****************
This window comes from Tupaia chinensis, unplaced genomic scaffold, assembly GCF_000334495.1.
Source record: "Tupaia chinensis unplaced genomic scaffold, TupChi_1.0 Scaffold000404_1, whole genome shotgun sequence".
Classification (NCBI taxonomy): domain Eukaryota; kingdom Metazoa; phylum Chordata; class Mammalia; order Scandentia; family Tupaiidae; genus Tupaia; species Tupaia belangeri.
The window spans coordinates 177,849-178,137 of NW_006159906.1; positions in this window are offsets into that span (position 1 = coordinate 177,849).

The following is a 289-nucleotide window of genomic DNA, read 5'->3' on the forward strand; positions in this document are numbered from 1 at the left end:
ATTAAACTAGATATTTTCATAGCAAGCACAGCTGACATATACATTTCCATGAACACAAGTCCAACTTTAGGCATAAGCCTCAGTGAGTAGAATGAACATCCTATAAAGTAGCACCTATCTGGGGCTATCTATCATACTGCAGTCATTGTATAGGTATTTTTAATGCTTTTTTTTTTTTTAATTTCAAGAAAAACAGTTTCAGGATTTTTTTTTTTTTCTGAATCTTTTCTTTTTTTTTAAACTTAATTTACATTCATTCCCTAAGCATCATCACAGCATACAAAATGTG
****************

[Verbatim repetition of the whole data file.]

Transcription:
This window comes from Tupaia chinensis, unplaced genomic scaffold, assembly GCF_000334495.1.
Source record: "Tupaia chinensis unplaced genomic scaffold, TupChi_1.0 Scaffold000404_1, whole genome shotgun sequence".
Classification (NCBI taxonomy): domain Eukaryota; kingdom Metazoa; phylum Chordata; class Mammalia; order Scandentia; family Tupaiidae; genus Tupaia; species Tupaia belangeri.
The window spans coordinates 177,849-178,137 of NW_006159906.1; positions in this window are offsets into that span (position 1 = coordinate 177,849).

The following is a 289-nucleotide window of genomic DNA, read 5'->3' on the forward strand; positions in this document are numbered from 1 at the left end:
ATTAAACTAGATATTTTCATAGCAAGCACAGCTGACATATACATTTCCATGAACACAAGTCCAACTTTAGGCATAAGCCTCAGTGAGTAGAATGAACATCCTATAAAGTAGCACCTATCTGGGGCTATCTATCATACTGCAGTCATTGTATAGGTATTTTTAATGCTTTTTTTTTTTTTAATTTCAAGAAAAACAGTTTCAGGATTTTTTTTTTTTTCTGAATCTTTTCTTTTTTTTTAAACTTAATTTACATTCATTCCCTAAGCATCATCACAGCATACAAAATGTG